As the 2012 NFL season gets underway this week, commentator Bill Littlefield explores the consequences of our national obsession. In this Oct. 26, 2008 photo Philadelphia Eagles tight end L.J. Smith holds his head after a hard hit that resulted in a concussion. (AP File Photo)

As fans of the NFL consider whether Wes Welker has been treated fairly by the New England Patriots or if Peyton Manning can play well enough in Denver to make Indiana wish they hadn’t let him go, the league itself has more significant issues to consider.

A survey by the Sporting News provides the most recent evidence that former and current players have suffered concussions more frequently than they or anyone else had realized. In an SN August story titled “Living Through the Fog of Football,” former New Orleans Saints guard Derek Kennard acknowledges that after one concussion, he lost three days. Following a Sunday hit, he played the final three quarters of the game, flew from Pittsburgh to New Orleans, attended to his business at the team facility on Monday, took his wife shopping on Tuesday, and woke up Wednesday with no memory of anything after the hit. Today his short-term memory issues range from irritating to terrifying. His mood swings are so dramatic and frightening that his wife has said that when she senses one coming on, she packs up the kids and leaves the house.

As stories like Kennard’s spread, more and more former NFL players have signed on to lawsuits against the league. The number of litigants has topped 2,000. Though some of the former players have died, their families have remained parties to the suits. The numbers are bound to grow.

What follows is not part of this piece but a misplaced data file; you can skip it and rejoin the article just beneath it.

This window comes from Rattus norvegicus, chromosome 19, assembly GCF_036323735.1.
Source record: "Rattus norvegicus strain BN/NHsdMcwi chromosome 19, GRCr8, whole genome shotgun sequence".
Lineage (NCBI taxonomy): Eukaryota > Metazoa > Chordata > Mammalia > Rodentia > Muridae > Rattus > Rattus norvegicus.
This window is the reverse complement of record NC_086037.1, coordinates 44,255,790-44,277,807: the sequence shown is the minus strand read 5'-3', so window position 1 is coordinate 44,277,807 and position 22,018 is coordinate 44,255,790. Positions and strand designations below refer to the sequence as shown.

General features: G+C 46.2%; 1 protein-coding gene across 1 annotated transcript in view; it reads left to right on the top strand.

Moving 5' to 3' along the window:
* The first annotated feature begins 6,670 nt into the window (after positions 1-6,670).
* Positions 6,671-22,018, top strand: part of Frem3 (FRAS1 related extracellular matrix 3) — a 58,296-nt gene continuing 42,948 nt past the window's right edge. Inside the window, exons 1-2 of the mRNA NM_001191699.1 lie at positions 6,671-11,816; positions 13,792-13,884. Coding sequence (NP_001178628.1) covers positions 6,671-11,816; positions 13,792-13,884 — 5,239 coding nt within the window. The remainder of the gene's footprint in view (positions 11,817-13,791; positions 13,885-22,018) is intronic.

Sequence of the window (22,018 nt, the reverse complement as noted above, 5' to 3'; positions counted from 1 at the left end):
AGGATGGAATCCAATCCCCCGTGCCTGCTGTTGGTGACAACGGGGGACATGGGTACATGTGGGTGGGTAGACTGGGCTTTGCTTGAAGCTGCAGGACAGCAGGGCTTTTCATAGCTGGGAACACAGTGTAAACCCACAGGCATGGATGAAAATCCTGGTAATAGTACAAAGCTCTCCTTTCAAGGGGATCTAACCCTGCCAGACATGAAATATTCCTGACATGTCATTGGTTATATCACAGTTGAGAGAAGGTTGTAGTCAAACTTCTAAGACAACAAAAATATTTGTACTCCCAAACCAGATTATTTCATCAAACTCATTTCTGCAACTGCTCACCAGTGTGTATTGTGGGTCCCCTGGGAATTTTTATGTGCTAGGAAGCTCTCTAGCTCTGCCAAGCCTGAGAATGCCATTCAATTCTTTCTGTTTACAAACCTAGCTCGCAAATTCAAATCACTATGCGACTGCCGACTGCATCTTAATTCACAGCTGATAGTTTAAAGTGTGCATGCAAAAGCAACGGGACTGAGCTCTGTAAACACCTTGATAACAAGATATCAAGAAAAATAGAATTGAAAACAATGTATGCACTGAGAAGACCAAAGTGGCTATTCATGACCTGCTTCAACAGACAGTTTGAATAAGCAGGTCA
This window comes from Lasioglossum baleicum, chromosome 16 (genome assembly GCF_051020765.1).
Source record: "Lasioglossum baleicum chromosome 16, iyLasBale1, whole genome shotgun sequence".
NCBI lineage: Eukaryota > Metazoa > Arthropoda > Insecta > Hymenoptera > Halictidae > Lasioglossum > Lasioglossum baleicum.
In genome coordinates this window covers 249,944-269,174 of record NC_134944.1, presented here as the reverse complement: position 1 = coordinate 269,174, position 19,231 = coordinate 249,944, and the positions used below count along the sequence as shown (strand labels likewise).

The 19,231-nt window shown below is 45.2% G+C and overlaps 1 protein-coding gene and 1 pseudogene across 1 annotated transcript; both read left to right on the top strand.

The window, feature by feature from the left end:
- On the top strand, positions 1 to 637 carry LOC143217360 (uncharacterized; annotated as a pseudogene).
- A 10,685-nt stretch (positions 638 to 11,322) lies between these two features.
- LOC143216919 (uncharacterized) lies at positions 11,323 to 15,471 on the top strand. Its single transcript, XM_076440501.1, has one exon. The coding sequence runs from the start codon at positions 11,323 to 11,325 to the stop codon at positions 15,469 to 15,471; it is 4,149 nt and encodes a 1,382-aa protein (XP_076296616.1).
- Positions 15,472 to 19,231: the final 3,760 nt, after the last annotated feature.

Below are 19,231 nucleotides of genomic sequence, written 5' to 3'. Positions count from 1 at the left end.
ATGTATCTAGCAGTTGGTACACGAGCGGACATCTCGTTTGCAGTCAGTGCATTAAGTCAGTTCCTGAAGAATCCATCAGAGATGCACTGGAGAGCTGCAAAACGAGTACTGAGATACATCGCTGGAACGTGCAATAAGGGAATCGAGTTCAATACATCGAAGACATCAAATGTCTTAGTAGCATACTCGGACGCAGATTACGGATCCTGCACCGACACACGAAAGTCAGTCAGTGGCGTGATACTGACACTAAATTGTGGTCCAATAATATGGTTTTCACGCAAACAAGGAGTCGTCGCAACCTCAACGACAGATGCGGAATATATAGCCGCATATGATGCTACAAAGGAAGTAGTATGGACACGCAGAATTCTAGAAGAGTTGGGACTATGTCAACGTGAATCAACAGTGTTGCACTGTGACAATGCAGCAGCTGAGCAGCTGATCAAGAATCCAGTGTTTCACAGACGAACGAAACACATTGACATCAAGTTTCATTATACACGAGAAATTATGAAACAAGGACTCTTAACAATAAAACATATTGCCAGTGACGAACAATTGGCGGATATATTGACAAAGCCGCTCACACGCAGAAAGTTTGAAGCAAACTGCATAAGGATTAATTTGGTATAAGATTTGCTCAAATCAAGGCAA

We are the only nation that loves its football above all other sports. But do the thrills and drama justify the cost?

Current speculation is that the NFL will defend itself by claiming that the players were aware of the dangers they faced in their workplace. The players will certainly agree that they knew football was a violent sport. Lots of players have said that’s part of why they love the game. But lawyers for those suing the league are expected to contend that the NFL did not disclose specific information regarding the likelihood of long-term, permanent brain damage as a result of the routine contact that occurs during practices and games.

The resolution of court cases as big and complex as the class action suits against the NFL can take many years. Sporting News suggests that these cases may not even reach the courtroom until 2018.

But as another pro football season begins, what impact will the growing public awareness of the damaged state of those who’ve played America’s favorite game have on potential players and the public at large?

Perhaps the public will decide the thrills and drama provided by pro football justify the cost. The reasoning would be that former pro football players, like former coal miners, lead diminished lives that end early, but we need the excitement provided by pro football, just as we need the energy provided by coal. Headaches, mood swings, memory loss, even suicide – like black lung and emphysema – are the cost of doing business.

Against the broader landscape, this point of view may not be as extreme as it sounds. Football is not the only sport in which injuries are common. Soccer players and hockey players suffer concussions. Baseball players get beaned and jockeys fall from their horses. But are 2,000 former players of any other game suing the league in which they played? We are the only nation that loves its football above all other sports. Stories like the ones appearing recently in Sporting News are bound to lead some to wonder about the consequences of that obsession.

Tags: Football

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